Representation matters. It matters behind the camera and in front. It matters in discussions of equity in communication. It matters because the power of media as a tool for the masses is discussed sparingly beyond viral videos, hashtag activism, and mainstream platforms for traditional reporting. It matters because people outside the halls of power should always be reminded that they, too, still hold it. So what does media access look like in communities where people have historically been othered and robbed of agency in telling their own stories? How will these communities change as the United States endures a very public and painful adolescence? What does resistance look like through the lens of narrative film? How do storytellers disrupt or simply do better than the previous generation? Is it still about upsetting the setup or creating something entirely new? Are there platforms for filmmakers of color to present original cinematic works outside of the heavily financed Hollywood system? Are those films, television shows and web series just as good as or better than what Hollywood produces? The answer, to the last two questions at least, is yes. As independent content creators and artists of color enjoy greater visibility, the old trope of “representation matters” has begun to resonate. Sandwiched between an increasingly violent socio-political climate and an artistic boom many are comparing to the great days of Harlem, filmmakers of color are assaulted by stimuli and charged with translating themselves and the pivotal moments of their lives in uncertain and arguably marvelous times -- marvelous if only because instability is one heck of a muse. Filmmaker, curator, and founder of the BlackStar Film Festival, Maori Karmael Holmes, has created an intersectional, feminist space for filmmakers of color to exist, converse and screen their creative output every year in Philadelphia. To speak, specifically, to the myriad experiences that define and inspire them. To explore the art of the moving image in all of its manifestations and take ownership of that. To show up. On the big screen, of all places. Hers is a movement that is not about jockeying for a seat at the table but building one. More concerned with creating community than grassroots activist work, her commitment to safe spaces for filmmakers of color has arguably made something as simple as going to the cinema into a revolutionary act.- Karas Lamb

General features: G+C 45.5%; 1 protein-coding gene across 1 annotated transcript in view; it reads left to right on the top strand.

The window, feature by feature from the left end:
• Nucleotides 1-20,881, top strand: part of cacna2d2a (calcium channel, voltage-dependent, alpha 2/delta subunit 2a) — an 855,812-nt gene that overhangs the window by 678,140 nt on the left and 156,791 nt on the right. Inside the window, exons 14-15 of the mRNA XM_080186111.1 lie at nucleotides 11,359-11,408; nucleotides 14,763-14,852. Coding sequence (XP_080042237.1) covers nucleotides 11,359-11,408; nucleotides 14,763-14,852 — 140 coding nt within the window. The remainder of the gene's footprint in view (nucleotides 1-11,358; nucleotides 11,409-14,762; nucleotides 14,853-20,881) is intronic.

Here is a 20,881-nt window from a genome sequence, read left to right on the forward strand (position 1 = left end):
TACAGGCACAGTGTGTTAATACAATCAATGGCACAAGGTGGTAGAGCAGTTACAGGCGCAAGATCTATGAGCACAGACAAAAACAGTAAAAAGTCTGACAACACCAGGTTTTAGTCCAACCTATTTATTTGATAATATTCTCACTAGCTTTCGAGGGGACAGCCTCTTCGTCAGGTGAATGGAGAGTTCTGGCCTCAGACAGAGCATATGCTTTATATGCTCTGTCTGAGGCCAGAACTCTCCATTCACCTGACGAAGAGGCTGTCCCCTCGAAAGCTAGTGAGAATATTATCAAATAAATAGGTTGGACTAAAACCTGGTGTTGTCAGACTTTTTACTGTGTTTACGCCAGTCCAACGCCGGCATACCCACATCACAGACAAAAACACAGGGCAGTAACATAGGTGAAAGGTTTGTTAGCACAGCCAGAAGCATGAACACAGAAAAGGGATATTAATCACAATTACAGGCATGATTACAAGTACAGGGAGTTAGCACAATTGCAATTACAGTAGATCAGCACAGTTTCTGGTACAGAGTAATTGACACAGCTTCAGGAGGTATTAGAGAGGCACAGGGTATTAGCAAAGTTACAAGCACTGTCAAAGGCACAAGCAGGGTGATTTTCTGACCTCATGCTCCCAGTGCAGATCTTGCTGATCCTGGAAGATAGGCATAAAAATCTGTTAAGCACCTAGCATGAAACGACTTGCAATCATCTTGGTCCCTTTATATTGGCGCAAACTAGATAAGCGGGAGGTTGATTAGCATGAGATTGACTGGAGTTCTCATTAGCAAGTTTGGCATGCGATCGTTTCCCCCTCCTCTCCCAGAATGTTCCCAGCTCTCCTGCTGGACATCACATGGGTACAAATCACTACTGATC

Footnotes:1. Per Dorian Missick, he was held but never charged.